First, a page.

component of hyaline casts).
Hormones Produced by the Kidney
• Released from juxtaglomerular apparatus when low blood flow or low Na+. Renin leads to
production of angiotensin II, which in turn ultimately leads to retention of salt and water.
• Stimulates red blood cell development in bone marrow. Will increase when blood oxygen
low and anemia (low hemoglobin).
• Vitamin D3:
• Enzyme converts Vit D to active form 1,25(OH)2VitD. Involved in calcium homeostasis.
Renin, Angiotensin, Aldosterone:
Regulation of Salt/Water Balance
• Secreted by the adrenal glands in response
to angiotensin II or high potassium
• Acts in distal nephron to increase resorption
of Na+ and Cl- and the secretion of K+ and
• NaCl resorption causes passive retention of
Anti-Diuretic Hormone (ADH)
• Osmoreceptors in the brain (hypothalamus) sense
Na+ concentration of blood.
• High Na+ (blood is highly concentrated) stimulates
posterior pituitary to secrete ADH.
• ADH upregulates water channels on the collecting
ducts of the nephrons in the kidneys.
• This leads to increased water resorption and
decrease in Na concentration by dilution
Anatomic Changes in Pregnancy
• Kidney’s increased size (can increase up to 2cm in length),
• Increased vascular volume,
• Increased interstitial space and increased glomerular size (not number).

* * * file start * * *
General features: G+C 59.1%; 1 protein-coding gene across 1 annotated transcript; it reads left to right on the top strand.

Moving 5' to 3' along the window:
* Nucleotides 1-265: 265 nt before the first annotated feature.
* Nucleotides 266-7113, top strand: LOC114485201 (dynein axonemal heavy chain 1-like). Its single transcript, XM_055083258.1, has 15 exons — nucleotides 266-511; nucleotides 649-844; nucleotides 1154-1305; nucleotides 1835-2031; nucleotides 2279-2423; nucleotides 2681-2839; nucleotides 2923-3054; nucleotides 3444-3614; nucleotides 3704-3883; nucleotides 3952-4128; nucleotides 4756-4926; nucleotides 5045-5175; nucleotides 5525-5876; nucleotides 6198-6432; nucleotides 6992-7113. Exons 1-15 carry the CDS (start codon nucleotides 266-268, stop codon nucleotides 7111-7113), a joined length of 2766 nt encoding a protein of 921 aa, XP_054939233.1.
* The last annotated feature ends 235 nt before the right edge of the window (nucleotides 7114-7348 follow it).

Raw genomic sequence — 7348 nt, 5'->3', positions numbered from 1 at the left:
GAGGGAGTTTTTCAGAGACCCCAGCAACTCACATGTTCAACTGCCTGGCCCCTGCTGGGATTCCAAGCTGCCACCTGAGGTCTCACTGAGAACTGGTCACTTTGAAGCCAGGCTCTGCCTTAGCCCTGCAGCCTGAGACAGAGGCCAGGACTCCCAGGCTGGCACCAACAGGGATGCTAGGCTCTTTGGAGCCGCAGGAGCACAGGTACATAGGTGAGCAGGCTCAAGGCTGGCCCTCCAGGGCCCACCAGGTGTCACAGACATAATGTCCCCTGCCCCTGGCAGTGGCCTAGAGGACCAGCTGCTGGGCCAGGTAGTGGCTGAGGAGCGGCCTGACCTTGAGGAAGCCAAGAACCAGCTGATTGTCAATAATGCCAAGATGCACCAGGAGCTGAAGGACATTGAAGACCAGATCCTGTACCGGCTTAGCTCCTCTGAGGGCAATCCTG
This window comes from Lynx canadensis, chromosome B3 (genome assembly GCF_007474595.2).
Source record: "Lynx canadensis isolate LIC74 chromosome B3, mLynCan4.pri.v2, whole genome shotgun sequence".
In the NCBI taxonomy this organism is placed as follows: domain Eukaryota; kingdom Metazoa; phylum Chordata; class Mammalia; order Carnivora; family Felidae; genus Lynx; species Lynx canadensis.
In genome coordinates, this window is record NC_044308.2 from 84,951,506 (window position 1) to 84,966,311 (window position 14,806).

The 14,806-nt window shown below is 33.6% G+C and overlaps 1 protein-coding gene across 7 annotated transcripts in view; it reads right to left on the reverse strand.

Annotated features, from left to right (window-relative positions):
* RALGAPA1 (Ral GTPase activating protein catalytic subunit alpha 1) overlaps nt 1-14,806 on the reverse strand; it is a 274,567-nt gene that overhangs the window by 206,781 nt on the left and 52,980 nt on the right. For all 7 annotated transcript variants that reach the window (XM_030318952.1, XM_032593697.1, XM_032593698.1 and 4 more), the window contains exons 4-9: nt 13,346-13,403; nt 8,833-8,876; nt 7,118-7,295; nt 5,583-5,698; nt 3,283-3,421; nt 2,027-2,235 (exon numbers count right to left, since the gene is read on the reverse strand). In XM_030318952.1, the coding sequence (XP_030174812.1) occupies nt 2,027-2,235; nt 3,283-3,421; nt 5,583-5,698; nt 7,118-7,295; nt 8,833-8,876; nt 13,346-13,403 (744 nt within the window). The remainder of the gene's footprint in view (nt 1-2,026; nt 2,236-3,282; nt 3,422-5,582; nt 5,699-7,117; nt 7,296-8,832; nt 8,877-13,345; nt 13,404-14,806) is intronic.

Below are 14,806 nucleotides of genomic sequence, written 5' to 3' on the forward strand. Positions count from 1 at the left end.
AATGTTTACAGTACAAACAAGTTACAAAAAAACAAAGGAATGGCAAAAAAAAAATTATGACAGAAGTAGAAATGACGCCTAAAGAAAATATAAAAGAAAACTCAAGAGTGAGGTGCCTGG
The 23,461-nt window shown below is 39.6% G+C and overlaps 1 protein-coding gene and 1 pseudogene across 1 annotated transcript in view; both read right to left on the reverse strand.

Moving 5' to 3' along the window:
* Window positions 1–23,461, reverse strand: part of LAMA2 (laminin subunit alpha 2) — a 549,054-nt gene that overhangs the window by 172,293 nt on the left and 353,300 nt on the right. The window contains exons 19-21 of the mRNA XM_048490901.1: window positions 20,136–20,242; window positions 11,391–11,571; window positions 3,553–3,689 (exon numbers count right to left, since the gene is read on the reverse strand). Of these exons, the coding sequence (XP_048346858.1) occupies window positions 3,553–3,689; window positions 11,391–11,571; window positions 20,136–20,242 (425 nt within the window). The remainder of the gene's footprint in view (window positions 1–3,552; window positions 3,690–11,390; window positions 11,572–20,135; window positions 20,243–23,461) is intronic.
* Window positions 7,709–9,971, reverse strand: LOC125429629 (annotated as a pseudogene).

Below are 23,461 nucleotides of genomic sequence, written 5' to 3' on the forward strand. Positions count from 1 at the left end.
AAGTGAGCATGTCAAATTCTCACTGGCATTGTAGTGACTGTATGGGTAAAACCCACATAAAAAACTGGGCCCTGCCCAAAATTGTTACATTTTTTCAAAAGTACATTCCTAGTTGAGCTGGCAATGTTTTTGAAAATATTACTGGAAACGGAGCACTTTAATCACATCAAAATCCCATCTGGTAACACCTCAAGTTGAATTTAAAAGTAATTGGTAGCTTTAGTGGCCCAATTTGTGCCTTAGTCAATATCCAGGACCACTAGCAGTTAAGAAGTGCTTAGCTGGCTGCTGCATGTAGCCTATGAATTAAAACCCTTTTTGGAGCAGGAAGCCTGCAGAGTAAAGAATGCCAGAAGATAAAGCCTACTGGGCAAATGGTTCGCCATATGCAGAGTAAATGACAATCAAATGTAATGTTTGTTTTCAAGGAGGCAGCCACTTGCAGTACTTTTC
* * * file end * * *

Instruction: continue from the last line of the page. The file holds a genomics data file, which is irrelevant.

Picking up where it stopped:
• The greatest changes are seen in the collecting system, where calyces, renal
pelvises and ureters dilate and elongate.
• These changes are evident by the 3rd
gestational month and persist until the
12th week post partum
• Pregnancy induces increased synthesis of prostaglandin E2 (PGE2) which
inhibits ureteral peristalsis and may be responsible for the hypomotility
• Increased oestrogen and progesterone production causes muscular and
hypertrophic changes in the urinary tract resulting in hypomotility of the
• Increased production of chorionic growth hormone may cause some
• Mechanical obstruction by the enlarged uterus can contribute to
ureteral distension as well as changes to surrounding structures.
• Early in pregnancy increased RBF, secondary to increased CO and
• This has been shown to be up to 40% above nongravid values.
• Usually a decrease in systolic pressure is seen, due to the decrease in
vascular resistance from vasodilation.
• This increased RBF increased glomerular filtration rate (GFR). This
begins during the first few weeks after conception, is at its greatest at
the beginning of the 2nd
trimester and remains until after delivery.
• Creatinine, urea and uric acid clearances increase, therefore serum
levels decrease during pregnancy.
• Acid base regulation altered decrease in the bicarbonate threshold. Early morning
urine specimen is more alkaline.
• Pregnant women tend to hyperventilate and subsequently mild alkalosis is often
• Glucose, water-soluble vitamins, protein and amino acids are excreted during normal